In science fiction, the writer sets up an experiment in which humans are the variable. "The Hitchhiker's Guide to the Galaxy" is exemplary: it begins with a bunch of humans in a human environment, then takes a random human and throws it into a series of extraterrestrial environments that always present new conditions.
The film version of "The Hitchhiker's Guide to the Galaxy" works well because scene corresponds neatly to a different experiment. These experiments are never resolved, but this tension flows through the series of scenes. This is a technique proper to epic theater. I should also say that the film works because Mos Def is a great Ford Prefect, no matter what the fools on the IMDB discussion boards might say.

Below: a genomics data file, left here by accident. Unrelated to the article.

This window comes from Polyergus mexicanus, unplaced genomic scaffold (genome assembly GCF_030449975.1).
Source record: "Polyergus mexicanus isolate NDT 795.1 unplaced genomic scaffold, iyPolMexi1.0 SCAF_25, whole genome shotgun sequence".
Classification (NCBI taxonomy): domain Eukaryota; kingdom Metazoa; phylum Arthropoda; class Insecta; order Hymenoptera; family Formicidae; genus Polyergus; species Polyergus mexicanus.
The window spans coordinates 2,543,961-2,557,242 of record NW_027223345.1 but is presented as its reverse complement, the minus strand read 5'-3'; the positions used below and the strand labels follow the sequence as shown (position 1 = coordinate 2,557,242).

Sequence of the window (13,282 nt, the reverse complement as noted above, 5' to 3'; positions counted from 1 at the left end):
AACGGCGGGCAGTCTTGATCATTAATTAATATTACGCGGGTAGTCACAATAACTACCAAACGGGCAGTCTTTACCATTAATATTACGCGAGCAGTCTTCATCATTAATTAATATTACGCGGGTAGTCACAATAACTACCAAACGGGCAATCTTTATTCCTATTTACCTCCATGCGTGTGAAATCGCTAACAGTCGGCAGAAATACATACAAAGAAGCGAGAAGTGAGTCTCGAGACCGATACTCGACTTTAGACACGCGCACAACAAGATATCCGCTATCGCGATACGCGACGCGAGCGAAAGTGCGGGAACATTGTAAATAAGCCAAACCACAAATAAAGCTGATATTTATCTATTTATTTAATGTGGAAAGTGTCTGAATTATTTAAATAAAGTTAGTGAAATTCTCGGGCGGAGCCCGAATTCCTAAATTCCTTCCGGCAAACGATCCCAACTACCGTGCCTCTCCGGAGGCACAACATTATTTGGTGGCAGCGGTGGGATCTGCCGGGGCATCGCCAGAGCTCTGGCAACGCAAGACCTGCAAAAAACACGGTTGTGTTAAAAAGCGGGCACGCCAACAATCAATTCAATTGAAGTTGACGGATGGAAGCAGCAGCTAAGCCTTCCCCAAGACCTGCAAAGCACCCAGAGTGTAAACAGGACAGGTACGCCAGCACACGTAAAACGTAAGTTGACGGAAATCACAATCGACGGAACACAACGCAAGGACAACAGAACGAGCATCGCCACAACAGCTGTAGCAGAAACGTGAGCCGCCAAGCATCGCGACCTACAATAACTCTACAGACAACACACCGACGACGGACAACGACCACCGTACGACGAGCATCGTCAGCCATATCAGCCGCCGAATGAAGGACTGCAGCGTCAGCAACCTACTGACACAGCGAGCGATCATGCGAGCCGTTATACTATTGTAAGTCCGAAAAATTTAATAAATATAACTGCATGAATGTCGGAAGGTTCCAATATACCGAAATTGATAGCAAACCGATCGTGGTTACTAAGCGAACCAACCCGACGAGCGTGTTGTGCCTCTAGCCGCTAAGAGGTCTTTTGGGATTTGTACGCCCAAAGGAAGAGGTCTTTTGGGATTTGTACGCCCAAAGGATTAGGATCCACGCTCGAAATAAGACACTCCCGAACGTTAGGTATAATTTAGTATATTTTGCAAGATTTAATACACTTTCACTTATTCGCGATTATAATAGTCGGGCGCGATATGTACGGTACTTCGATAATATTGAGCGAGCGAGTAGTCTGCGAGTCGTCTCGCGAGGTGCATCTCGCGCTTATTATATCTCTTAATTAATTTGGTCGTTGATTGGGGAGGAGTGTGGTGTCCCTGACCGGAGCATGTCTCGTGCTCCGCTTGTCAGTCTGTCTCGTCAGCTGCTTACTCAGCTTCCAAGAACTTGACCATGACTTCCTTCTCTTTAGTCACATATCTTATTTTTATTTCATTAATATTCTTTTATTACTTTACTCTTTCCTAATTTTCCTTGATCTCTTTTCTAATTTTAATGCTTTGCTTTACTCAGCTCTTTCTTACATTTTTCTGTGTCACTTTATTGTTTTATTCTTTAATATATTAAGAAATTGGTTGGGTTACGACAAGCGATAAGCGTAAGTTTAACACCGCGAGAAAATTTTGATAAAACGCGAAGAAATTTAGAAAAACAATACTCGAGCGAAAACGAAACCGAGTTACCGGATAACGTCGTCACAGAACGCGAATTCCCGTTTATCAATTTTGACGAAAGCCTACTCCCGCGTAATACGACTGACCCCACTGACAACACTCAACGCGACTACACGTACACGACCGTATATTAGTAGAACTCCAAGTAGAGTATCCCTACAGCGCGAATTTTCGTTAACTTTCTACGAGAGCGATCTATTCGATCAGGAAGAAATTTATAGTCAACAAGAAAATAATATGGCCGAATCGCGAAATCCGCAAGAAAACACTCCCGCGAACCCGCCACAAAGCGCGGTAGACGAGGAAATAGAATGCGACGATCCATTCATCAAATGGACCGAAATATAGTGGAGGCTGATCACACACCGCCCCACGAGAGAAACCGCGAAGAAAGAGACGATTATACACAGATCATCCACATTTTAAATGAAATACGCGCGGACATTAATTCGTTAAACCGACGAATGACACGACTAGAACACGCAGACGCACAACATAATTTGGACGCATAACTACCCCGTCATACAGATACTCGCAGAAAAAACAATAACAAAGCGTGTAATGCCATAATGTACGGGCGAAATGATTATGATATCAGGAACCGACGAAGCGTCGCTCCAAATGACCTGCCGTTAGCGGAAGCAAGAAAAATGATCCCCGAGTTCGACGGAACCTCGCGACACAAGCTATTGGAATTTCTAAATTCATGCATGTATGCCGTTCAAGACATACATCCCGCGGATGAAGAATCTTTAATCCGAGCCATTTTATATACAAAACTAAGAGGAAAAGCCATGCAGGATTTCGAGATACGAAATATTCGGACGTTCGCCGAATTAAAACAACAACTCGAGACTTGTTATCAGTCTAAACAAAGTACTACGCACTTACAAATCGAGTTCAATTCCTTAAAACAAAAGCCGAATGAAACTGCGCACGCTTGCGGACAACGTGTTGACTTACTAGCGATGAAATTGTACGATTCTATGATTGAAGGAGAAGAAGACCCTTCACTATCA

After watching the film I went back to look at the book, thinking that I'd be rediscovering the Borges of sci-fi. Unfortunately this wasn't the case. I was a little crushed to find that the film uses a more fitting vocabulary to relate the story than Douglas Adams himself. There went my career as a lecturer on the connection between Borges and Hitchhiker's Guide. (It exists when you're talking about the movie!!)